An intellectual successor to Viet Thanh Nguyen’s “The Sympathizer,” “Interior Chinatown” prods at what it means to pass through life unseen, reduced to tropes and epitaphs. Yu’s main character is an actor playing “Generic Asian Man,” but he aspires to be “Kung-Fu Guy.” Each epitaph and character comes with a predetermined plot and role. Primarily dialogue and formatted as a script, the novel delves into all the hot topics in Asian-American discourse: marginalization, the perpetual foreigner syndrome, the fetishization of Asian women. However, what sets the novel apart is its keen understanding of internalized racism and the bounds of self-rationalization.

— Elizabeth Yoon, Managing Arts Editor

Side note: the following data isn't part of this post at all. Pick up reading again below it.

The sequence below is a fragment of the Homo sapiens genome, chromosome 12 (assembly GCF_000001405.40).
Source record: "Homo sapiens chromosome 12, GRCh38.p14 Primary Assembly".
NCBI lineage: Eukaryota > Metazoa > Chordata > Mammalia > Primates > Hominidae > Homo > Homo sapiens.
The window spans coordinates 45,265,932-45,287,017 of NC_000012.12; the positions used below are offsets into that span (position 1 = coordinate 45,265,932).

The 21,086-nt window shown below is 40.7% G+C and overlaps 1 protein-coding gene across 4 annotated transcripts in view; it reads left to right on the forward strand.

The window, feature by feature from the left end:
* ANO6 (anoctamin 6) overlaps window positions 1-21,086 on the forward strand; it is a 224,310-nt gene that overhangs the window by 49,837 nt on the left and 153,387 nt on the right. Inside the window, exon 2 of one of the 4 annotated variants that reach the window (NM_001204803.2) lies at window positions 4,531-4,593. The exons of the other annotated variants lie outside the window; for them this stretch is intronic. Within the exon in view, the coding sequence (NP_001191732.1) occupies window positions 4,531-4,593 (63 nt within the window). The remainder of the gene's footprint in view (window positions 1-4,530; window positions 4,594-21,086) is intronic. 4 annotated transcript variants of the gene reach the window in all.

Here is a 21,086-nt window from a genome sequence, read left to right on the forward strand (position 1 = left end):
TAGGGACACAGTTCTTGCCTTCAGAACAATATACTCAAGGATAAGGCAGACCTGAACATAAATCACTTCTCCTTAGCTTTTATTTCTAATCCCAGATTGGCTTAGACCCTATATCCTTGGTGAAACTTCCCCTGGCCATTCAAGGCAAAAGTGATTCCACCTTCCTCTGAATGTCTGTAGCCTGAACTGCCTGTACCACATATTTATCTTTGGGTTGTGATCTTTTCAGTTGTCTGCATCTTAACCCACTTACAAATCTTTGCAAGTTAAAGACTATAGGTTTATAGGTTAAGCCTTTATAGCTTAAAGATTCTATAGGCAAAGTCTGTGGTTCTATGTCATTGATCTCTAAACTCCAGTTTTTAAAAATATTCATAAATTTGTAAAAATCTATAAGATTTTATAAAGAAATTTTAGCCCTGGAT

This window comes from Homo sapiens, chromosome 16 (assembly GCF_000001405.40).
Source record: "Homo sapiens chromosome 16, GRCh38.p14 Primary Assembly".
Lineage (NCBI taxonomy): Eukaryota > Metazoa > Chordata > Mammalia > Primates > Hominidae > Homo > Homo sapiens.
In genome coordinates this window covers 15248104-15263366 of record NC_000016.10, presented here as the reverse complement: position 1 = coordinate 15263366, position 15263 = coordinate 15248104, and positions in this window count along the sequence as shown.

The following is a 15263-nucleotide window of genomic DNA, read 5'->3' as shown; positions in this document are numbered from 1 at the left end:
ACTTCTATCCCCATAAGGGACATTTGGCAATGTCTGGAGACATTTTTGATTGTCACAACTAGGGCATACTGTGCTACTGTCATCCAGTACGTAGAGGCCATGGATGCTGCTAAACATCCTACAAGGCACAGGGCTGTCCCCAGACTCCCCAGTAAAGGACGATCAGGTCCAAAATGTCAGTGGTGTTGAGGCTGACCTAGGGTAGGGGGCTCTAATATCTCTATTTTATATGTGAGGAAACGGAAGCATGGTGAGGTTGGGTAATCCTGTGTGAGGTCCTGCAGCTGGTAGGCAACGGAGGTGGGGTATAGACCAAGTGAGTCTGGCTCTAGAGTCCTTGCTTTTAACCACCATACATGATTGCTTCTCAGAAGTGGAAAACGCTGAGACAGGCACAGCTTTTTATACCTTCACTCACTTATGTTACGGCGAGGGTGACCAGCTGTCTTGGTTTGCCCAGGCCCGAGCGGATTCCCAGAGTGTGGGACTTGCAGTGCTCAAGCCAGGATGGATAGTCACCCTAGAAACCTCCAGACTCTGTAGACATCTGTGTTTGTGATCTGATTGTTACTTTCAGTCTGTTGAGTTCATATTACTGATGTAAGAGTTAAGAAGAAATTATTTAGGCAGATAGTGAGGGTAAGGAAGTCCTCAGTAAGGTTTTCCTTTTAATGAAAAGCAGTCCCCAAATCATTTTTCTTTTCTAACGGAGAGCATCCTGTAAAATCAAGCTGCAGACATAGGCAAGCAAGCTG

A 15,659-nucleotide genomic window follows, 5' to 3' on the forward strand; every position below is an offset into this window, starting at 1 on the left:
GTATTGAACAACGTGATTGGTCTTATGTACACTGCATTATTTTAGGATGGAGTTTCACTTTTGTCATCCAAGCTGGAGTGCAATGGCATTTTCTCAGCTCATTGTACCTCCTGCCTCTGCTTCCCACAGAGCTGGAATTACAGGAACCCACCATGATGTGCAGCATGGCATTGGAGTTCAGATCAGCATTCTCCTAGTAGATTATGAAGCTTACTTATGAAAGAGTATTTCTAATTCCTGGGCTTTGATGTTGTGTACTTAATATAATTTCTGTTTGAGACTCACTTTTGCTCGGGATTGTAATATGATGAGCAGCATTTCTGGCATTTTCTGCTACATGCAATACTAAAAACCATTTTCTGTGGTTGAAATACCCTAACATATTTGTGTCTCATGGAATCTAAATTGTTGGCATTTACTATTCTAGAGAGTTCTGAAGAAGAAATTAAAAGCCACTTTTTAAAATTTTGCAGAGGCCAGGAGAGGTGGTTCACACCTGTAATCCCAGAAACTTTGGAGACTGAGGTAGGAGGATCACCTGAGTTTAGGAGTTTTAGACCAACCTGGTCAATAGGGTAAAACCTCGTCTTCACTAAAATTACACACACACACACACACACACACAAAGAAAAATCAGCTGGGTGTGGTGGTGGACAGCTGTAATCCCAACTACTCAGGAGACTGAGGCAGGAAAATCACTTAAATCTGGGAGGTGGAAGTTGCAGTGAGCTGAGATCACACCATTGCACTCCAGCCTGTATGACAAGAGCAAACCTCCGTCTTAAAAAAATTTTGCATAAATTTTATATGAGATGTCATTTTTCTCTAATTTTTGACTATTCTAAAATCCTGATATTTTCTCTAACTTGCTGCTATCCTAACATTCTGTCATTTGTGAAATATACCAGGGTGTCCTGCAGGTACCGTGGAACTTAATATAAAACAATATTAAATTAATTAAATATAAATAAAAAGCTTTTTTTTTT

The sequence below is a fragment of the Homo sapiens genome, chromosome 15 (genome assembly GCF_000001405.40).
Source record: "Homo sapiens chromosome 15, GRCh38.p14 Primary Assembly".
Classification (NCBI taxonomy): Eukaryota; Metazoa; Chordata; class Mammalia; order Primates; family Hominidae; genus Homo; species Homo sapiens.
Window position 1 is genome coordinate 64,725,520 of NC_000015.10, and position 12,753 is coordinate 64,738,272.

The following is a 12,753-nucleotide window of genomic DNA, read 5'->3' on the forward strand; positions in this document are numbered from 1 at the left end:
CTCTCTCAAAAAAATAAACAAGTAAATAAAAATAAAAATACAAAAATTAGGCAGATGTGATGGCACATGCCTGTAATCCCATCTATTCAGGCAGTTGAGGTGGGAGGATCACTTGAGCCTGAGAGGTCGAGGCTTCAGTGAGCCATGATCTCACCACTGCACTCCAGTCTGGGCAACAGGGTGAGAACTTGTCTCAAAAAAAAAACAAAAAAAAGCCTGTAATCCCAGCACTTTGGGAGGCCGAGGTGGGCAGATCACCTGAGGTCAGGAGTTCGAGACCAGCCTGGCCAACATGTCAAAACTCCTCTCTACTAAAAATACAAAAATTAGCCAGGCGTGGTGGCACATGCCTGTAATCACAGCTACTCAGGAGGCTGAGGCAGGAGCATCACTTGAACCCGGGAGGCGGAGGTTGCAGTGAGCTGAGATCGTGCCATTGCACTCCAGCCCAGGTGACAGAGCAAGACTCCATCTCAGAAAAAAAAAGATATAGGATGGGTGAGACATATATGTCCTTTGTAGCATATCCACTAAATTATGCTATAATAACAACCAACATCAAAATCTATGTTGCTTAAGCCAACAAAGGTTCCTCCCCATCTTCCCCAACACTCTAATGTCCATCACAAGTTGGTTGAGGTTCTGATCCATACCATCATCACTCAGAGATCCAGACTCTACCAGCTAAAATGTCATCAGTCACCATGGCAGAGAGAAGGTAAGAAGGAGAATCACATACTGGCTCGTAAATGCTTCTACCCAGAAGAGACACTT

‘Greenlights’ by Matthew McConaughey

Matthew McConaughey’s “Greenlights” captures both the dramatic exhilaration of a celebrity memoir and the sincerity of a philosophical work of nonfiction. He reflects on his 50 years of life, starting with the tale of his family and his boyhood growing up in Texas. It’s fast-paced, hilarious and authentic all at once. McConaughey’s humor is perhaps the book’s greatest captivator — the audiobook does the book greater justice with McConaughey’s spontaneous laughter and gasps, making the book an experience rather than a simple read. His easy Southern accent provides an additional layer of warmth to his genuineness which wraps the reader in an intimate recollection of his past: memories from his first gigs, travels to rivers he swam in, dreams and rites of passages he failed and fulfilled. It’s the kind of book you read twice: First, to laugh and listen; second, to learn.  

— Lilly Pearce, Daily Book Review Editor

‘One Last Stop’ by Casey McQuiston